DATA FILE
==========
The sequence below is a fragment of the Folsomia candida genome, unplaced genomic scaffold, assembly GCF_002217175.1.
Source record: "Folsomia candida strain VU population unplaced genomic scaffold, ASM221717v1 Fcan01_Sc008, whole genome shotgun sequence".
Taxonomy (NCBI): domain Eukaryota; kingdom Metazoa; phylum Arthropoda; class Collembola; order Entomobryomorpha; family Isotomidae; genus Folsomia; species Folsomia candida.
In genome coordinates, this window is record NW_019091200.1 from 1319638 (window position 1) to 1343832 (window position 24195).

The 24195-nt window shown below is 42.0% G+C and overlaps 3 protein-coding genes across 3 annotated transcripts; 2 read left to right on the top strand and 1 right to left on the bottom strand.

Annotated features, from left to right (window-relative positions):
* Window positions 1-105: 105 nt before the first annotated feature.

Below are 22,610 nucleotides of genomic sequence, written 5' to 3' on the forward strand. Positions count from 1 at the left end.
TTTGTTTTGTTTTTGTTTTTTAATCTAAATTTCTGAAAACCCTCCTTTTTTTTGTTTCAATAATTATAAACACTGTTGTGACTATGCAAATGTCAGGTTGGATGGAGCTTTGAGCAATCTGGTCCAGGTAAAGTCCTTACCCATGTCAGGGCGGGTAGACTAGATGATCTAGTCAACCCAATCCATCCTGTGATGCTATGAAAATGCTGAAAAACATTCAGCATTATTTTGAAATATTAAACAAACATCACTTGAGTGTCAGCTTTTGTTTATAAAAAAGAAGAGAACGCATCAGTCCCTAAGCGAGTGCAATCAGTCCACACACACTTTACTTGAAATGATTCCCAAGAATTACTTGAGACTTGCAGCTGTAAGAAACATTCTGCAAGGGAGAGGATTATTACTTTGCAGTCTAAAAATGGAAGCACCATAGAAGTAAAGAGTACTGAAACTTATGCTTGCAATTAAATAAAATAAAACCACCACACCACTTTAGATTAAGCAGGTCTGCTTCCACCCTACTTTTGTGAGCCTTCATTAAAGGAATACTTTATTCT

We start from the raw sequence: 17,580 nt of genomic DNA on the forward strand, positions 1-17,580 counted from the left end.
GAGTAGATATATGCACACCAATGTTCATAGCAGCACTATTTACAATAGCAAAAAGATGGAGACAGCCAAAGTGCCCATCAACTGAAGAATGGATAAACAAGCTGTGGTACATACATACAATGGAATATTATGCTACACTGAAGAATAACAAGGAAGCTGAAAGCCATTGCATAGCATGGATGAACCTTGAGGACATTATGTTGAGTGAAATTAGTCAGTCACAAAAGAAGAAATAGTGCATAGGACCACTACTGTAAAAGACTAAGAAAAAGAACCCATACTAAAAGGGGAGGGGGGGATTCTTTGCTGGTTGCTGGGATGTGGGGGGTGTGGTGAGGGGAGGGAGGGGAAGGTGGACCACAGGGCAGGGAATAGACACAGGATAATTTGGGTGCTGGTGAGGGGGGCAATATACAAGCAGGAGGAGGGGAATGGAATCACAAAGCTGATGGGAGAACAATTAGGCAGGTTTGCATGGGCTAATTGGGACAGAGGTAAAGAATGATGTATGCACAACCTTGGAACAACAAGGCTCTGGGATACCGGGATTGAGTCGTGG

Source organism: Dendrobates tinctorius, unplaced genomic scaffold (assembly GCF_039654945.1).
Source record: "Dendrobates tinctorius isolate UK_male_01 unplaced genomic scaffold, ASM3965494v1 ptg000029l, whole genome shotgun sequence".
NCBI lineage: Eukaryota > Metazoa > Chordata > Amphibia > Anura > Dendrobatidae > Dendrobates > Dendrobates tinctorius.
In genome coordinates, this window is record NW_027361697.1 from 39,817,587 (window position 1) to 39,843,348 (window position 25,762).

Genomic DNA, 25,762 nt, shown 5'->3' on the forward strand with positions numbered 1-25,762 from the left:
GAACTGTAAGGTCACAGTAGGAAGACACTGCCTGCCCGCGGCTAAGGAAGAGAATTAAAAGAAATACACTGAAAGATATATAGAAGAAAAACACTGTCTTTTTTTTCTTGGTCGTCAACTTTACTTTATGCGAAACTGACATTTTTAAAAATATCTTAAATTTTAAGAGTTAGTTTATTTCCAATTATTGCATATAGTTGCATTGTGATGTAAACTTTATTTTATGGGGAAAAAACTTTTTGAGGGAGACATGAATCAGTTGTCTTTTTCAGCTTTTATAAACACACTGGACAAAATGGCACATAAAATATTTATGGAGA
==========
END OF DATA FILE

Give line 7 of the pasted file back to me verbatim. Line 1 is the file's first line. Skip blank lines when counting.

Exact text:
* Window positions 1-105: 105 nt before the first annotated feature.